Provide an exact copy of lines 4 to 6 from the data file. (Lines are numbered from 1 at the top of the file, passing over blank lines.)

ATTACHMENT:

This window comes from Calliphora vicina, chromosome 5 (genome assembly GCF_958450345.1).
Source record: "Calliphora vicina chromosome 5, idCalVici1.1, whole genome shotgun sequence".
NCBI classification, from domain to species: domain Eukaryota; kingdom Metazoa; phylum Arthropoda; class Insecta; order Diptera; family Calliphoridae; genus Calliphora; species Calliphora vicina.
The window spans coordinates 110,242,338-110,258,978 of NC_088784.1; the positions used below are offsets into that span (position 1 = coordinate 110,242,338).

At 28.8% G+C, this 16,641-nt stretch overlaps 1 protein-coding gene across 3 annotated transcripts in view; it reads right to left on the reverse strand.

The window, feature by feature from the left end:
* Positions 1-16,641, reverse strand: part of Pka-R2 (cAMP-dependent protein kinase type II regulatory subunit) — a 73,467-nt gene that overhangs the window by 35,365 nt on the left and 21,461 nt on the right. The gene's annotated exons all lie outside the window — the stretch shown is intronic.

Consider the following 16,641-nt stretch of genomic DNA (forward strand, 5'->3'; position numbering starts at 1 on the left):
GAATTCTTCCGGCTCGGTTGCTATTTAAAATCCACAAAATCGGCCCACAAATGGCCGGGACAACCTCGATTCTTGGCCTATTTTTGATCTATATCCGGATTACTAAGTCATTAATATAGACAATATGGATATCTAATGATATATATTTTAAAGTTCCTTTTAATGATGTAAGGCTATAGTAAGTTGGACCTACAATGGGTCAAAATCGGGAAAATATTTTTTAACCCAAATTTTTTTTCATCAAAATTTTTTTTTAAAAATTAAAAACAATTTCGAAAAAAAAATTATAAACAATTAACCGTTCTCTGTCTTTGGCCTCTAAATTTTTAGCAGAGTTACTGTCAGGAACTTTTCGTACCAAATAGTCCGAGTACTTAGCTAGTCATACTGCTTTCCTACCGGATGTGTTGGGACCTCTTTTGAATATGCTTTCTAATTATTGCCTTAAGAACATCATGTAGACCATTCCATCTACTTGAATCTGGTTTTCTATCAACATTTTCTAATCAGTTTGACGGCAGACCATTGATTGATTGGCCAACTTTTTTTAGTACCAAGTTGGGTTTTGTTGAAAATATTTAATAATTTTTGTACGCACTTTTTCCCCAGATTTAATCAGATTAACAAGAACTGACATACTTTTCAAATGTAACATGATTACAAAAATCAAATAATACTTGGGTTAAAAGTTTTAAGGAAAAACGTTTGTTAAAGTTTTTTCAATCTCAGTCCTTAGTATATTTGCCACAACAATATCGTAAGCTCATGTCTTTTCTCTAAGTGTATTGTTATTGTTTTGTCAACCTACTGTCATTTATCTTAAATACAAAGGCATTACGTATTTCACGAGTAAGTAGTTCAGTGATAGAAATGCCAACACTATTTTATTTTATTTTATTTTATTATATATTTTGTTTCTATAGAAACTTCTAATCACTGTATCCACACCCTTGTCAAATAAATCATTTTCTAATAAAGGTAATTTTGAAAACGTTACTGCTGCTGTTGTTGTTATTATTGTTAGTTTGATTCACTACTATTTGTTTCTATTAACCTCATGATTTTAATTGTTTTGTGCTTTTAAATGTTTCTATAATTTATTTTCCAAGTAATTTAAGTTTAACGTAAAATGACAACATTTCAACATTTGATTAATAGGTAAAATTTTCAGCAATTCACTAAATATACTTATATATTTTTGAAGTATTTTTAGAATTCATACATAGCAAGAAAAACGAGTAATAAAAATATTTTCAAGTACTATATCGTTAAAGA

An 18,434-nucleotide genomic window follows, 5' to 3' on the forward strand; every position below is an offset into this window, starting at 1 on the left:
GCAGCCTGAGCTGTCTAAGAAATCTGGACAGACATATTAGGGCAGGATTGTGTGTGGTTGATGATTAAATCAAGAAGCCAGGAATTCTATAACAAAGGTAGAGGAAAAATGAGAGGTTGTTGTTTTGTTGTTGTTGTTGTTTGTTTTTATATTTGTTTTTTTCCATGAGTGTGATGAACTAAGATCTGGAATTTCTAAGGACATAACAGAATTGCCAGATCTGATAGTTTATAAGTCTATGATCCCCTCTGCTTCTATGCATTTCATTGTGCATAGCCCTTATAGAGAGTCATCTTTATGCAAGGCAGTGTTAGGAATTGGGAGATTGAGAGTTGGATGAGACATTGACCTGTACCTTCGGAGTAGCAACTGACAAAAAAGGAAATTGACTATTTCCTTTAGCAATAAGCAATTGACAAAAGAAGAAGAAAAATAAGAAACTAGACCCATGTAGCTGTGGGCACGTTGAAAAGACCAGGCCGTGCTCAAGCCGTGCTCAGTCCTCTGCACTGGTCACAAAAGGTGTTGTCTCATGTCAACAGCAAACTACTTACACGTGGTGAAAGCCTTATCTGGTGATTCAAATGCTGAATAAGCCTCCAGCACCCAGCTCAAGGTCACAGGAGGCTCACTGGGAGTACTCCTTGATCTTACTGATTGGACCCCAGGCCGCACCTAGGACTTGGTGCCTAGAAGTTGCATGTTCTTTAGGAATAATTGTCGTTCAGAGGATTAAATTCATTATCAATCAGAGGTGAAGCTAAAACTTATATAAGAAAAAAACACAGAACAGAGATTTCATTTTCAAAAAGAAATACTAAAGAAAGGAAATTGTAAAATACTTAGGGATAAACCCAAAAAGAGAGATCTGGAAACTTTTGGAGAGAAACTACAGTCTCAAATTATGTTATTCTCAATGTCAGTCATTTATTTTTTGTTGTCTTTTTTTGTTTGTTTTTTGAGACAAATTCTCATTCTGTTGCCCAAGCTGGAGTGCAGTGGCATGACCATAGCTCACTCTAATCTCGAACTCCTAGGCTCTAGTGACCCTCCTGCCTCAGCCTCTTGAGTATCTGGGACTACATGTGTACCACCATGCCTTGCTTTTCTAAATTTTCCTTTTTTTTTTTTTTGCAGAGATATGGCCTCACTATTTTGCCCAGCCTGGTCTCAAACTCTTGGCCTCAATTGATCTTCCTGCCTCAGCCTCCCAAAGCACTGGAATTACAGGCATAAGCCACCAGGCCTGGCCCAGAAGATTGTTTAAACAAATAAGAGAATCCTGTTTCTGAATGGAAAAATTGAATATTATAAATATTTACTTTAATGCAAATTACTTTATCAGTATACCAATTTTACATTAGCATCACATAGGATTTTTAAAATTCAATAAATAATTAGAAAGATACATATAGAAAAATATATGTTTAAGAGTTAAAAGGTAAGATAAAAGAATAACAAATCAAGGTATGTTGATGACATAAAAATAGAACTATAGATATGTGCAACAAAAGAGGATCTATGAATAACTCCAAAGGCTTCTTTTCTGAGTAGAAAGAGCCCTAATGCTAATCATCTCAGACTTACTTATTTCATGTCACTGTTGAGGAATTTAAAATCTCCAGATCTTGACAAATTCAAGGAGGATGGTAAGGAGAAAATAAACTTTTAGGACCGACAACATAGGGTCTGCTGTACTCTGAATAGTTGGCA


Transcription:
The window spans coordinates 110,242,338-110,258,978 of NC_088784.1; the positions used below are offsets into that span (position 1 = coordinate 110,242,338).

At 28.8% G+C, this 16,641-nt stretch overlaps 1 protein-coding gene across 3 annotated transcripts in view; it reads right to left on the reverse strand.

The window, feature by feature from the left end: